The Iso Rivolta IR 300 GT is a little known but superb Grand Touring car, perhaps one of the greatest of the 1960s all things considered. It’s been called the “Italian Corvette,” but truth be told it has more in common with the luxury GT cars from Ferrari and Lamborghini of the era.
The car blended Italian handling and styling with power provided by a Chevrolet Corvette-sourced small block V8 to create a desirable automobile with maintenance bills that won’t break the bank.
Fast Facts – The Iso Rivolta IR 300
- Iso is one of the less well known Italian automotive marques, which is a shame as they built some of the most extraordinary performance cars of the 1960s.
- The company began in the 1930s making refridgerators and after the end of the Second World War became a maker of motor scooters, small capacity motorbikes, and bubble cars.
- Renzo Rivolta was the head of Iso and he wanted to steer the company into becoming a maker of luxurious limited production Grand Touring cars. He was helped in this endeavor by ex-Ferrari engineer Giotto Bizzarrini.
- Iso made a point of using regular production components as much as possible for their IR 300 and its sibling the IR 340. This ensured that not only the purchase price of the cars could be kept at a reasonable level, but also that maintenance on these cars was also economical.
Rising From The Ashes
Iso is a manufacturer that is perhaps less well known than it deserves to be. The company began in Italy in the 1930s making refrigerators and amid all the ravages of the Second World War the company suffered extensive damage and losses.
At the end of the war Iso’s owner Renzo Rivolta needed to make wise decisions for the future of his company and he reasoned that the most pressing need for a Europe as they sought to rebuild whole nations was cheap transport.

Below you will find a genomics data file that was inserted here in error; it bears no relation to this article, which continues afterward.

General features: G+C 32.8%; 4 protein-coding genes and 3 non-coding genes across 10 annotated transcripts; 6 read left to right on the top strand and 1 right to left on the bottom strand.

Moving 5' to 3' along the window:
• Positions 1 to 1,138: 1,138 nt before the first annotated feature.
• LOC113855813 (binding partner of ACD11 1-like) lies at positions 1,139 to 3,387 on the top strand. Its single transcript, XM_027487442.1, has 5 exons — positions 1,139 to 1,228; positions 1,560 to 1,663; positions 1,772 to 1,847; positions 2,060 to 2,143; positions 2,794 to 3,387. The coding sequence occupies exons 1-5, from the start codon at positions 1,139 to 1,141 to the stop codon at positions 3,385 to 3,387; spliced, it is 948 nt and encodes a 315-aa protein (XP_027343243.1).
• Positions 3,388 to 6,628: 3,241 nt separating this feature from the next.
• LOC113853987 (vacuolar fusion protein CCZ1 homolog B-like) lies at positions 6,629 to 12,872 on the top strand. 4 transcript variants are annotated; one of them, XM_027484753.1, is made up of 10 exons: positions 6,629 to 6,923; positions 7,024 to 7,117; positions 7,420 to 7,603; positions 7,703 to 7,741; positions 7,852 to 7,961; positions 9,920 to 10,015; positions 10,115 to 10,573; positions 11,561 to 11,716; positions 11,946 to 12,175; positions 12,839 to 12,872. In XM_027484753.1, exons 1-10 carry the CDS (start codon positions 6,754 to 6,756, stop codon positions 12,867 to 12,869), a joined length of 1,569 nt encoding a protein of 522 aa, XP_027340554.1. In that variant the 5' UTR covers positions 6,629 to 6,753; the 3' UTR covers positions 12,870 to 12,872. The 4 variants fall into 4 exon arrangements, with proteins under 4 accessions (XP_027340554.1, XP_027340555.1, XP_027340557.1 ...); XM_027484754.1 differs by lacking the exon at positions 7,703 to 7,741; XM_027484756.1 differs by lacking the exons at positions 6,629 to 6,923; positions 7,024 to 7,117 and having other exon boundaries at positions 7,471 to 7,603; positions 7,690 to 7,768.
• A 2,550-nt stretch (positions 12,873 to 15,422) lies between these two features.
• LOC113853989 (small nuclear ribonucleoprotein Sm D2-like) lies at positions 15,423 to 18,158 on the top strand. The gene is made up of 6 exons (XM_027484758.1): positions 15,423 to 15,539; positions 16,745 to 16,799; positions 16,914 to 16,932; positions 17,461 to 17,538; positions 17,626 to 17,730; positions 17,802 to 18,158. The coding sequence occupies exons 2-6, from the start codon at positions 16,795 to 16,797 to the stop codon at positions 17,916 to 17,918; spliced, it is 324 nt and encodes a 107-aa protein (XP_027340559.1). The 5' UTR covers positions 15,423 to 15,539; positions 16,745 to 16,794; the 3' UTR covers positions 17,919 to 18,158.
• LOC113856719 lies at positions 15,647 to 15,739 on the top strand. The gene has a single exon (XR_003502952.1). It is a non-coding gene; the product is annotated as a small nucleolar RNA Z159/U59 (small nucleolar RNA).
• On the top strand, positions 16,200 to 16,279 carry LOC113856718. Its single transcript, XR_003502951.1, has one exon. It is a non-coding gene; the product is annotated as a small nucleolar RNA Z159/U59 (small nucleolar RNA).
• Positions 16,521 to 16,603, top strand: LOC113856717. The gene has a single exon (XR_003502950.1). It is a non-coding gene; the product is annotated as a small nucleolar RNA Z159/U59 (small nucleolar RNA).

The sort of transport Renzo figured he could design and manufacture were motor scooters, small capacity motorcycles, and micro cars, which became better known as “bubble cars” because they looked like road going three wheeled bubbles.
Iso created a “bubble car” they called the Isetta, and rather than be limited by the number of Isettas they could produce themselves Iso sold licenses to manufacture its bubble car to makers around the world, the most famous being BMW, who were also looking for a way to rebuild their business, and knew they had to start out small and work up.
With capital flowing into the coffers Renzo Rivolta needed to decide what his next move would be. By the 1960s the day of the bubble car was ending. Fiat were making their 500 Bambina, and the head of British Motor Corporation, Leonard Lord, had decided that people should be able to afford a small “real car.”
Lord had given the design brief to Alex Issigonis who created the famous Mini. In fact there were an increasing number of small and affordable cars appearing and Iso needed to re-invent itself.
Renzo Rivolta was sufficiently well connected in the Italian motor industry, and he had enough background knowledge, to move ahead on what he really wanted to do: and that was to make luxurious high performance cars and become a peer of Enzo Ferrari and Ferruccio Lamborghini.
Although making a move from bubble cars to luxury high performance cars might seem a quantum leap, in fact it made a lot of sense. The Iso business was small, and the financial risks of trying to move into large scale cheap car manufacture were too great. So the best path was to build exquisite luxury performance cars that could be sold at a high price.
The Beginning Of Renzo Rivolta’s IR 300
Renzo Rivolta was blessed in being able to get the expertise of ex-Ferrari engineer Giotto Bizzarrini. Bizzarrini had deep knowledge of performance car design and construction and he envisioned the new Iso to be a car built on the foundation of a pressed steel panel welded chassis to provide the right level of stiffness, weight, and economy to manufacture.
Both Rivolta and Bizzarrini agreed that in order to keep quality high and costs down that they should build this new car using readily available parts as much as they could. For the engine they chose to use a 5.4 litre Chevrolet small block V8 similar to the engine installed in the Corvette.
As installed in the IR 300 GT this Chevrolet V8 produced a nominal 300 hp (SAE). The engine was naturally aspirated and breathed through a four barrel carburettor.